THE POWER OF THREE It's not quite sunk in yet for Oliver Gavin. The remarkable feat achieved by he and his team mates Olivier Beretta and Jan Magnussen of winning three consecutive GT1 victories at Le Mans. The three fingers held up by ...
THE POWER OF THREE
It's not quite sunk in yet for Oliver Gavin. The remarkable feat achieved by he and his team mates Olivier Beretta and Jan Magnussen of winning three consecutive GT1 victories at Le Mans. The three fingers held up by each driver on the podium should perhaps be read not only as three victories, but also recognition of the three drivers and the part they each played in this winning team.
It was, as seen in other reports, an incredible battle from flag to flag between the Velocity yellow Corvette C6.Rs and the green Aston Martin DBR9s and one in which the most vital lesson of racing was reinforced again and again - never give up.
Olly takes up the story of his race. "First of all, winning the class for three years in a row is a fantastic achievement for everyone involved and wonderful for Olivier, Jan and me. To win again after the last two years was something we'd all hoped to be able to achieve. We were as prepared as we possibly could be, but Le Mans is such a battle and trial that you never want to say "we can" or "we will" because you just don't know what's around the corner.
"One of those 'round-the-corner' incidents was in the early hours of Sunday morning when I had a brush with an LMP car. Everything was going well till two laps from the end of my stint. I didn't know there was an LMP car behind me on the pit straight so, when I turned into the Dunlop chicane, I all of a sudden heard a big bang and then was in the gravel. I pointed the car in the direction of the track as well as I could and, miraculously, I got out of the gravel without much delay. I did have a puncture though, so did a slow lap and came in.
"In the Corvette we have a rear-view camera rather than a rear-view mirror in the cockpit, but the TV screen in the cockpit had come off, so you sort of had to hold it to get a look at what was coming behind. As a result you hardly looked in your rear view mirrors on the doors. It's a real shame because everything was going very well but luckily the damage wasn't too severe.
"We had some bodywork damage, the wheel arch was pushed into the tyre (which caused the puncture), and knocked the toes out on the right rear quarter of the car. We had to drive round that problem for the rest of the race and the car was never as fast on the straight after the contact.
"In fact, during the night we didn't seem to be able to run at the same pace as the Astons. Their car works very well during the night, as we also saw at Le Mans last year and Petit Le Mans, and we lost 2-3 minutes which was a bit worrying. It's something we'll be working on for next year. Once daylight came we seemed to be as quick as the green cars again and that was exactly the encouragement we needed to keep us going. It shows the spirit of the team and amongst the drivers that no one ever gave up, and no one ever thought we can't win the race. We kept to our plan and knew that things could happen around the 20-21 hour mark - and they did!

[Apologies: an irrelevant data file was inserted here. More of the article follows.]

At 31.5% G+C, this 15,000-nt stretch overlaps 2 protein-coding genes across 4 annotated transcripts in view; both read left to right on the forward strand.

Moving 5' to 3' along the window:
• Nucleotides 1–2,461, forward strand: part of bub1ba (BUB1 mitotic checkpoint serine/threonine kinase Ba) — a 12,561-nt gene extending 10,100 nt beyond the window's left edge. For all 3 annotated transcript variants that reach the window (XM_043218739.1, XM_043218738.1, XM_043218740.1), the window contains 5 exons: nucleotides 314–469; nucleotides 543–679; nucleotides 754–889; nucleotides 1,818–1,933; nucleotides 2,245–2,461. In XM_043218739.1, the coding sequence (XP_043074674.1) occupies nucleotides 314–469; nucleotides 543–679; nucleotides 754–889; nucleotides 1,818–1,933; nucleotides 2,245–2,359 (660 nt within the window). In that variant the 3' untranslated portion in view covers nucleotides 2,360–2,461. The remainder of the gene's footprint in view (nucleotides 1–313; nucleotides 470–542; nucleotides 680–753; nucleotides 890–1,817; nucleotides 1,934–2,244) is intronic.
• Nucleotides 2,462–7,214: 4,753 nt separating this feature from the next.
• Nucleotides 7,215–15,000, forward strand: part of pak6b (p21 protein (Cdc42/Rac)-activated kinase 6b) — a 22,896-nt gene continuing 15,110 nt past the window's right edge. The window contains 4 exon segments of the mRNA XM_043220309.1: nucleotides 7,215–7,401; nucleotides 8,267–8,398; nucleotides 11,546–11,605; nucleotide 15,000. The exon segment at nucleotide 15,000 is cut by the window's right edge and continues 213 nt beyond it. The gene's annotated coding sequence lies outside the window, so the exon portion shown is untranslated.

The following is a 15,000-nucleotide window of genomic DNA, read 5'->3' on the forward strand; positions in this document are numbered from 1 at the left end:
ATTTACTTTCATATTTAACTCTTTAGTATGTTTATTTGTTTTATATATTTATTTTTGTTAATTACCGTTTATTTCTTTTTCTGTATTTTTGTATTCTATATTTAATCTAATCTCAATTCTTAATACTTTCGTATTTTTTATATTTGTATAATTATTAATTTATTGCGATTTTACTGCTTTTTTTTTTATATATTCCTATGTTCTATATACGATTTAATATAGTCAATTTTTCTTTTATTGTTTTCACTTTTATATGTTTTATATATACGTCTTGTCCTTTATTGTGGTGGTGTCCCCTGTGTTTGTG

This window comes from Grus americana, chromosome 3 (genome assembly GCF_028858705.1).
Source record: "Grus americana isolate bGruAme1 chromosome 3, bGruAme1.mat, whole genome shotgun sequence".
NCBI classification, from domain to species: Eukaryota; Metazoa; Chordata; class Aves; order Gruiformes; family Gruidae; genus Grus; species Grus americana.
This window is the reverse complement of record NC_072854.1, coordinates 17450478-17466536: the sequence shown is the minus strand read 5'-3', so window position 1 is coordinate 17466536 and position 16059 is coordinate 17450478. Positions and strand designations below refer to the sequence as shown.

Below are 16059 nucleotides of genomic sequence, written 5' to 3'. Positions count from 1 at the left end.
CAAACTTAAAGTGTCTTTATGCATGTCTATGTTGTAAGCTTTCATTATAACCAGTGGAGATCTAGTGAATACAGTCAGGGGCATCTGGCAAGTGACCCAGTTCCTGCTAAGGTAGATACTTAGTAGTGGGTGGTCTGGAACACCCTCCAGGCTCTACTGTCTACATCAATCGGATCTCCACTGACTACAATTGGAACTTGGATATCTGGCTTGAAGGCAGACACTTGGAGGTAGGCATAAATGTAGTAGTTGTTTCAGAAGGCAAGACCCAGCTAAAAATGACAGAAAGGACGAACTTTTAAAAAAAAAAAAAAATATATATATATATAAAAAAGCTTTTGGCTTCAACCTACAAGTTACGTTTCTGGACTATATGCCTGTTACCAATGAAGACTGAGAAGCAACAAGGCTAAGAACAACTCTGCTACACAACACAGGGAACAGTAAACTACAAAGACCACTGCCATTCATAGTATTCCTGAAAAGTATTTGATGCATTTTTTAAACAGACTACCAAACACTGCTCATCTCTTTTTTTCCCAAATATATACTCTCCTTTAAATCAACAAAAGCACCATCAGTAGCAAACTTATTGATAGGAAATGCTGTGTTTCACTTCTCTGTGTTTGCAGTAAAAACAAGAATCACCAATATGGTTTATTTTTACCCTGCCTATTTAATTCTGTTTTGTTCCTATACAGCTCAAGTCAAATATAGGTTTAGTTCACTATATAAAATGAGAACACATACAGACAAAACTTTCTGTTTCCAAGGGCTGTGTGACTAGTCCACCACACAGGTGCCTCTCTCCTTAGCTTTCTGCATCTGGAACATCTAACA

"Without the loss of time and the drop off in speed during the night, I really think we would have caught the 009 car anyway and passed them for the lead on outright speed rather than because they ran into difficulties.
"I got out of car at 0630 on Sunday, after a two hour stint, feeling a bit dehydrated and not exactly tip top. Our team therapist, Alison, suggested an i/v of saline solution to re-hydrate me and sent the doctor to look at me. I'm a bit of a wuss about needles but Greg, who is the official IMSA doctor, got his very efficient and nice nurse along to fix it all up and, with my wife Helen and baby Fergus there to take my mind off it, I felt a great deal better with an additional two litres of fluid inside me.
"I was still quite drained by the end of the race and was randomly picked by the ACO to do a doping test at the end of the race, along with one driver from each of the class-winning cars in LMP1, LMP2 and GT2. I wasn't the only one drinking litres and litres of water in an effort to produce a sample after the race! In fact, I was gone so long that Helen thought I'd fallen asleep somewhere and had sent out search parties.
"Apart from the contact and puncture I had no other worries about the car at all during the race. Olivier, who got in straight after the repairs, had a difficult stint for a variety of reasons but, other than that one time, he was on top form all weekend. He's very good at seeing the bigger picture in these endurance races and realised that lots of things could yet happen and reminded us all that we shouldn't be prepared to risk the car unnecessarily. Jan drove exceptionally well whenever he was behind the wheel, very fast and reliable, and between us we all did exactly what was asked of us. We never gave up, we pushed as hard as we could for as long as we could, and it all came to us in the end. Even better than that, I won £150 from George Howard-Chappell at Aston Martin Racing. To win again at Le Mans is a fantastic result; to win another bet with him was the icing on the cake!"